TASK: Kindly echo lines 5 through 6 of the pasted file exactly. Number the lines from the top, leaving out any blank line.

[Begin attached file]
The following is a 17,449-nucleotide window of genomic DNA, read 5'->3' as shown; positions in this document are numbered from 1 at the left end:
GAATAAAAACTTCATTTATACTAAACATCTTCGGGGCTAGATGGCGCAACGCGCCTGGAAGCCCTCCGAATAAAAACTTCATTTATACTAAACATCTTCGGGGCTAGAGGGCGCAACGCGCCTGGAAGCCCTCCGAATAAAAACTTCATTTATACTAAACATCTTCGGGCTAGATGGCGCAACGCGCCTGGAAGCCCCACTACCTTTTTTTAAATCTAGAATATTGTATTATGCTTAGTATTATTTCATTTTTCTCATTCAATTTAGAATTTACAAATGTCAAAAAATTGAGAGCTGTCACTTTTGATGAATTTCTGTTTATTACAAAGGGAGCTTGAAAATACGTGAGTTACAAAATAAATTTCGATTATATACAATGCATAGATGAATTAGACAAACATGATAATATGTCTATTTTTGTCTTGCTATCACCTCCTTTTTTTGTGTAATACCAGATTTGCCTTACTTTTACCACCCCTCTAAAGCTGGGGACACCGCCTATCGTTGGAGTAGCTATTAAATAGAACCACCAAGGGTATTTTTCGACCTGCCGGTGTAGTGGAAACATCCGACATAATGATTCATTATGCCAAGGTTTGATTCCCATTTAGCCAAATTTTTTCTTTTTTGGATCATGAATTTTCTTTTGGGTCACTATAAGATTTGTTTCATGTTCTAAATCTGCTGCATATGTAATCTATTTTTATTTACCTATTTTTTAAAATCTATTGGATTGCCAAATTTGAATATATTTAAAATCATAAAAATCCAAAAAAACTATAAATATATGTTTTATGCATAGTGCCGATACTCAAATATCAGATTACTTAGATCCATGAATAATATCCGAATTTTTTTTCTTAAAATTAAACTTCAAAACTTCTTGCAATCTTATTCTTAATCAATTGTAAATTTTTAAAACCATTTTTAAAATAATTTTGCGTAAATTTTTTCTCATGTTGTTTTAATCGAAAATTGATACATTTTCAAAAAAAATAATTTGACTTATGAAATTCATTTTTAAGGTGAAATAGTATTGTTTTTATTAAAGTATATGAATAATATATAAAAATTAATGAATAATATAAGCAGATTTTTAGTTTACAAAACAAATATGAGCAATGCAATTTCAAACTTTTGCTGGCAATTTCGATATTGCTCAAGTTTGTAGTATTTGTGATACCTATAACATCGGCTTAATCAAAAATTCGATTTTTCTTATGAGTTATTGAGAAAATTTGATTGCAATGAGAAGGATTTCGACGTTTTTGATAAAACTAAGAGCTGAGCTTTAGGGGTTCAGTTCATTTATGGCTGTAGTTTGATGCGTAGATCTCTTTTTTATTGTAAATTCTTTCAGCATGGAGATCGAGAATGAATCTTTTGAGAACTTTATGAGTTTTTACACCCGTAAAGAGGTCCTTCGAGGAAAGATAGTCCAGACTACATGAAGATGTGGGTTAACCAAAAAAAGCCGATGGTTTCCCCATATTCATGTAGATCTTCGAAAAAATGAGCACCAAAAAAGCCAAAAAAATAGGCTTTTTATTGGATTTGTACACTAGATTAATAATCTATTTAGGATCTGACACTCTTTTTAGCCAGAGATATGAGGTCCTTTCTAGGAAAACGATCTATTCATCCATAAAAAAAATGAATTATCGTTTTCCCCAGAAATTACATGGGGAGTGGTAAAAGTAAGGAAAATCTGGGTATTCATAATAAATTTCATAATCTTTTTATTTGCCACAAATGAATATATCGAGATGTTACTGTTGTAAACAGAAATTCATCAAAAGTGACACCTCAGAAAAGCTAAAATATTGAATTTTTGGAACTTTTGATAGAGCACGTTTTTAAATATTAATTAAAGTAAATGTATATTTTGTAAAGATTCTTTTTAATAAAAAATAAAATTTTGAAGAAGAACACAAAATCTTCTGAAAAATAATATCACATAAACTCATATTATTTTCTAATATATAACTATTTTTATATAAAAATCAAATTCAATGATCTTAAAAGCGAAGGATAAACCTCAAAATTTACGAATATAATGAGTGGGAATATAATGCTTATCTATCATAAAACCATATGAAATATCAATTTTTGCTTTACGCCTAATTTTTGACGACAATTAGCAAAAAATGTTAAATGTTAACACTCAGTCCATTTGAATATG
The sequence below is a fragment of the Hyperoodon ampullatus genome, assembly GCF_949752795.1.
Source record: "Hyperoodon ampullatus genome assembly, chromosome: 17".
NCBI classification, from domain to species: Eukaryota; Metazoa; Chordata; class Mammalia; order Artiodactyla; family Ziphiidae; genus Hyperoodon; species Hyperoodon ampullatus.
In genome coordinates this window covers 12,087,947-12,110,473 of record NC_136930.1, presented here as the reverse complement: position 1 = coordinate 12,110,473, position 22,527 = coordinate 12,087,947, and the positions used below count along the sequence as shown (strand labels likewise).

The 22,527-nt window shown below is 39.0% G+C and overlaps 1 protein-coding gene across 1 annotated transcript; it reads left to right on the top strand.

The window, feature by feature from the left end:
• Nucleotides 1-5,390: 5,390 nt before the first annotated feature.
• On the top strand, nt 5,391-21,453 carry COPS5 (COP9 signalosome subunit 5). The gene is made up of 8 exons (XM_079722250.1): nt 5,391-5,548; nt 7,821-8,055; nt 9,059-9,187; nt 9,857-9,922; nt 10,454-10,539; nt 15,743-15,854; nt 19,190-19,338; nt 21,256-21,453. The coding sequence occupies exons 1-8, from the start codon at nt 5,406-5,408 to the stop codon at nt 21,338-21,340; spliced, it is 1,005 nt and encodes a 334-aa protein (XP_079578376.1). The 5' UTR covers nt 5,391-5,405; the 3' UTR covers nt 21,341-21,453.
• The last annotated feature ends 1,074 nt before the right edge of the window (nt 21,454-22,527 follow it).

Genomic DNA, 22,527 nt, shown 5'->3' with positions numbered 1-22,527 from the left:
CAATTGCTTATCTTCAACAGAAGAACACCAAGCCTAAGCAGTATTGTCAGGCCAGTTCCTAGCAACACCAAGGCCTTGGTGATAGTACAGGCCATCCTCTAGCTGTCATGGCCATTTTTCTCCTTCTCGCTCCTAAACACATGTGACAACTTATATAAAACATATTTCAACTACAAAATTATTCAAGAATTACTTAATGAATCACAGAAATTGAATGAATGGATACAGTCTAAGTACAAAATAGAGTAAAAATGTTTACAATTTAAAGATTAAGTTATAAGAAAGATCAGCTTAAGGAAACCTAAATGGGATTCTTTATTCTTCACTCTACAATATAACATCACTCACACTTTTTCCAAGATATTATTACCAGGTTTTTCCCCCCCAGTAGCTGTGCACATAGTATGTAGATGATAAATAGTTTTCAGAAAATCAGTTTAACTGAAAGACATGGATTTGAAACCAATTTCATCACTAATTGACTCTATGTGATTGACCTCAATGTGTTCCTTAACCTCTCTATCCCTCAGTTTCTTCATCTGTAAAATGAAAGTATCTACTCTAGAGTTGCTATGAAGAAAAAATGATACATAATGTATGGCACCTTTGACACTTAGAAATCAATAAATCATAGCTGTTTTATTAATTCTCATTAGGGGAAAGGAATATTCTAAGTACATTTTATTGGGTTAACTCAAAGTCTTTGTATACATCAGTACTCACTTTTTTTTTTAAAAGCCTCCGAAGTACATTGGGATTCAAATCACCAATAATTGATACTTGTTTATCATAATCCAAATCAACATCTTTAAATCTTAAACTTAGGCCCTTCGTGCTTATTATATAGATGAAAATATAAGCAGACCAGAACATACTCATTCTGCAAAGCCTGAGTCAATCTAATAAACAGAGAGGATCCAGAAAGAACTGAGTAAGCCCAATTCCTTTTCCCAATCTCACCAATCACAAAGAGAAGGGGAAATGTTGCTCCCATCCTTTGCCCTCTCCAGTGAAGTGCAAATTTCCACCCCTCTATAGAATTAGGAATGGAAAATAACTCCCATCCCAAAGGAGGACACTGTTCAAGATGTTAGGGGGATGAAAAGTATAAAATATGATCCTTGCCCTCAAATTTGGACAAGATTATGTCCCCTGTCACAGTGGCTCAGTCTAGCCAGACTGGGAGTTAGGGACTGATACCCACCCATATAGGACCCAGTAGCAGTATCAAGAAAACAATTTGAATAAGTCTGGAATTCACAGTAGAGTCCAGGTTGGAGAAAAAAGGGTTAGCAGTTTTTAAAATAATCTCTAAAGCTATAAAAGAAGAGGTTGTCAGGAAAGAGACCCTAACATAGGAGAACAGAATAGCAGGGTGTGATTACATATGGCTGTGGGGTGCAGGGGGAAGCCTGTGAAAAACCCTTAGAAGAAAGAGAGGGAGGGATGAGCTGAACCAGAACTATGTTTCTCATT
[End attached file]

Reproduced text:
NCBI classification, from domain to species: Eukaryota; Metazoa; Chordata; class Mammalia; order Artiodactyla; family Ziphiidae; genus Hyperoodon; species Hyperoodon ampullatus.
In genome coordinates this window covers 12,087,947-12,110,473 of record NC_136930.1, presented here as the reverse complement: position 1 = coordinate 12,110,473, position 22,527 = coordinate 12,087,947, and the positions used below count along the sequence as shown (strand labels likewise).